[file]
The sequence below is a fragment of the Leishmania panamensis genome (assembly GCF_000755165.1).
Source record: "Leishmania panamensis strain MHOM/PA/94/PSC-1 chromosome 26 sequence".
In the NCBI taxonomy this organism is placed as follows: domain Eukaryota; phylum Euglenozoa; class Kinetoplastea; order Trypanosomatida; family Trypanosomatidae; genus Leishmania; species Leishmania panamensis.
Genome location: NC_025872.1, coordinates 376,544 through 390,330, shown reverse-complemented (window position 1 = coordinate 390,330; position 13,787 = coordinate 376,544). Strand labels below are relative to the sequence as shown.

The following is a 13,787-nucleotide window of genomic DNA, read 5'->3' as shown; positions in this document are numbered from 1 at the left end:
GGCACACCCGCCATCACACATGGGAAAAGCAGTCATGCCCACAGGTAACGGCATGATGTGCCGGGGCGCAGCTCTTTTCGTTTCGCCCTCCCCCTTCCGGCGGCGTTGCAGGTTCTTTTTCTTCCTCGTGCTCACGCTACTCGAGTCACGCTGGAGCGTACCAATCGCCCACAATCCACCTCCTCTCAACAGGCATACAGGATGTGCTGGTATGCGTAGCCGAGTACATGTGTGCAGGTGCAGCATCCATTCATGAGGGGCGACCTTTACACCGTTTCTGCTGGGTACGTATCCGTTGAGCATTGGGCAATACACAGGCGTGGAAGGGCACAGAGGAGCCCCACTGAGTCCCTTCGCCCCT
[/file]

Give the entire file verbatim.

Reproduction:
The sequence below is a fragment of the Leishmania panamensis genome (assembly GCF_000755165.1).
Source record: "Leishmania panamensis strain MHOM/PA/94/PSC-1 chromosome 26 sequence".
In the NCBI taxonomy this organism is placed as follows: domain Eukaryota; phylum Euglenozoa; class Kinetoplastea; order Trypanosomatida; family Trypanosomatidae; genus Leishmania; species Leishmania panamensis.
Genome location: NC_025872.1, coordinates 376,544 through 390,330, shown reverse-complemented (window position 1 = coordinate 390,330; position 13,787 = coordinate 376,544). Strand labels below are relative to the sequence as shown.

The following is a 13,787-nucleotide window of genomic DNA, read 5'->3' as shown; positions in this document are numbered from 1 at the left end:
GGCACACCCGCCATCACACATGGGAAAAGCAGTCATGCCCACAGGTAACGGCATGATGTGCCGGGGCGCAGCTCTTTTCGTTTCGCCCTCCCCCTTCCGGCGGCGTTGCAGGTTCTTTTTCTTCCTCGTGCTCACGCTACTCGAGTCACGCTGGAGCGTACCAATCGCCCACAATCCACCTCCTCTCAACAGGCATACAGGATGTGCTGGTATGCGTAGCCGAGTACATGTGTGCAGGTGCAGCATCCATTCATGAGGGGCGACCTTTACACCGTTTCTGCTGGGTACGTATCCGTTGAGCATTGGGCAATACACAGGCGTGGAAGGGCACAGAGGAGCCCCACTGAGTCCCTTCGCCCCT